Mr. Hughes recently spoke with Andrew Thompson of POST Wrestling for an in-depth interview covering all things pro wrestling.
During the discussion, the longtime pro wrestling veteran spoke about training Kiera Hogan, working with Chris Jericho and how much longer he plans to wrestle.
Featured below are some of the highlights from the interview.
On training Kiera Hogan, Kiera’s departure from IMPACT: “Yeah, I mean she’s [Kiera Hogan] a real talented young lady and I remember when she came to me and she wanted to be a wrestler and I had to pull her aside because she was a smaller girl and I had explained to her, ‘Look, if you wanna make it, you’re gonna do the things that I teach you’ and that’s how I do with all my students but her in particular, she was a good looking young lady and I wanted her to make it, and I told her that, ‘The things that I show you, you’re gonna have to get balls and do what I show you’ and most of the time she trained with guys and I would tell the guys, you know, ‘Don’t treat her like toilet paper. Treat her like you would another guy so she can get the feel of how it is in that ring. Don’t treat her like a girl. I mean don’t disrespect her, touching things you ain’t supposed to touch’ but, they helped her out in a way because they treated her like she was a normal person, you understand? Even though she was a smaller young lady, she was tough and I told her, ‘To make it in this profession, you gotta be tough’ and I believe she took it to heart and she worked hard and like I did with all my students, once I train you, I take you on the road, I show you the ropes of professional wrestling, everything from wrestling to doing business with promoters because promoters will try to screw you out of your money and if you’re not aware of it, then you’ll fall for the okie doke. Well with her, I took her on the road, I showed her the ropes, I did everything I [could] to help her and the end result is she got a gig and you know, she’s been with IMPACT for a minute and sometimes when it’s time to move on, some people want to move on and that’s what she did. She had enough of that and now she’s hoping to get to the next level which is AEW or WWF or whatever else is floating out there, but she’s still young and she still has a lot of miles left in the game of professional wrestling so, the sky’s the limit for her man.”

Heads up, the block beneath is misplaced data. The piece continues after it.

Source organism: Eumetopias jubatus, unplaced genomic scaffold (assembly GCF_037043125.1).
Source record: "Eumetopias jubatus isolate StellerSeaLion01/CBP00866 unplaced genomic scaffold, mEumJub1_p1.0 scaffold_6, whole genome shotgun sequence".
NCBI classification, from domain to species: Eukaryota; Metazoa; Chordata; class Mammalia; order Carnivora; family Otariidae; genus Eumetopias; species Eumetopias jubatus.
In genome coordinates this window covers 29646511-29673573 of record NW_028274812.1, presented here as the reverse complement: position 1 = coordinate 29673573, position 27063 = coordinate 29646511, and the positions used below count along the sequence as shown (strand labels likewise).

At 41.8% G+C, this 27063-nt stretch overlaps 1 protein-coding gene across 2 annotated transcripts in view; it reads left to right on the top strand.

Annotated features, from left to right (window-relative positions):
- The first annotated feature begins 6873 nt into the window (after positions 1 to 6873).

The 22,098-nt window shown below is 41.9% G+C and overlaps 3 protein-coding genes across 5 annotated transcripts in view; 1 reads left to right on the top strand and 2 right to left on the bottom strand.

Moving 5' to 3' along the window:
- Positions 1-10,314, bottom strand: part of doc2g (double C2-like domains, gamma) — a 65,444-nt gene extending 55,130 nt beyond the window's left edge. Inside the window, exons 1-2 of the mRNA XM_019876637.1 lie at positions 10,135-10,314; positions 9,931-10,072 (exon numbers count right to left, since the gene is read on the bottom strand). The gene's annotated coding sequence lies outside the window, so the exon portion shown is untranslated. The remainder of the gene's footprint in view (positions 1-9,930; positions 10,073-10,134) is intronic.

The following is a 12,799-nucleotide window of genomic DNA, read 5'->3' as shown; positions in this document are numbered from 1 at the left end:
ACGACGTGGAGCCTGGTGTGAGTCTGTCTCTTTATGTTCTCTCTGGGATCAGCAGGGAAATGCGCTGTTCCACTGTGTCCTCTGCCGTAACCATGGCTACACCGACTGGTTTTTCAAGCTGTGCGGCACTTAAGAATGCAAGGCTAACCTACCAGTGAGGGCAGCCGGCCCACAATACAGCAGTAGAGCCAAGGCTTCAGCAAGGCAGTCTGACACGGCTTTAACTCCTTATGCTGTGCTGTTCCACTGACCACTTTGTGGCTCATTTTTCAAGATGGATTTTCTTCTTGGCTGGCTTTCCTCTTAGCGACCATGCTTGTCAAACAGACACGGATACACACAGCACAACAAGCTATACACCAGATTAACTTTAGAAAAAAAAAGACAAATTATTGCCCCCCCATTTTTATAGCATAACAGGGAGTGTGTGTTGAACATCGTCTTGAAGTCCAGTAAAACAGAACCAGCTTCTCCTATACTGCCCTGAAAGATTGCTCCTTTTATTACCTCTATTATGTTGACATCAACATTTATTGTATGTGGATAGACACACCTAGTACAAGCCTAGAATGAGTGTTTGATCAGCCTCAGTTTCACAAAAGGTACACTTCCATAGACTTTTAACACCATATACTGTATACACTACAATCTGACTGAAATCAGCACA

On his run[s] in WWF, feels that Vince McMahon took care of him and liked what he did: “Yeah, I got a lot of fond memories from WWF man. You know, Vince [McMahon] took care of me. He liked what I did, he liked the character. Vince likes athletes and as a big guy, what I was doing, he loved it, he saw something in me and gave me an opportunity and so when he gave me the opportunity to fight The Undertaker, he lined up all the stars of WWF, from Bret Hart to Macho Man [Randy Savage] to [‘Hacksaw’ Jim] Duggan, all of ‘em and they all had to get my hand raised because I was working my way towards The Undertaker and so they had to show that to get to The Undertaker, you gotta show that you’re a bad S.O.B. and so, that’s what Vince was trying to do and he did a damn good job at it because when he gave me the opportunity to go out there and fight The Undertaker, I didn’t believe it.”
On pitching a “Millenium Man” character to WWF, getting paired with Chris Jericho instead: “Oh yeah, no doubt about it [that he enjoyed the enforcer roles]. Every time I went to WWF — I was there three different times and each time they brought me in, they had me with somebody over. Either it was Triple H, Y2J or taking The Undertaker’s urn, I was always with somebody that was over. Each time Vince [McMahon] brought me in, I was always with somebody who was a star there, and that was the good thing about it because at first, when Millenium Man hit, I had sent WWF a package of this new character called Millenium Man, and instead of them using the Millennium Man, they put me with [Chris] Jericho and called him Y2J, which I didn’t mind because I had a gig. I had a contract, I was gonna make a whole bunch of money and so I didn’t care, you understand? The whole objective was money, period.”
On how much longer he plans to wrestle: “Well my body’s talking to me now so, you know, to say I get in there, I don’t do much but I entertain the people the way they should entertained, but body-wise, I’m almost 60 so I can feel my body, you know what I mean?”
Check out the complete interview at POST Wrestling or via the video embedded below.
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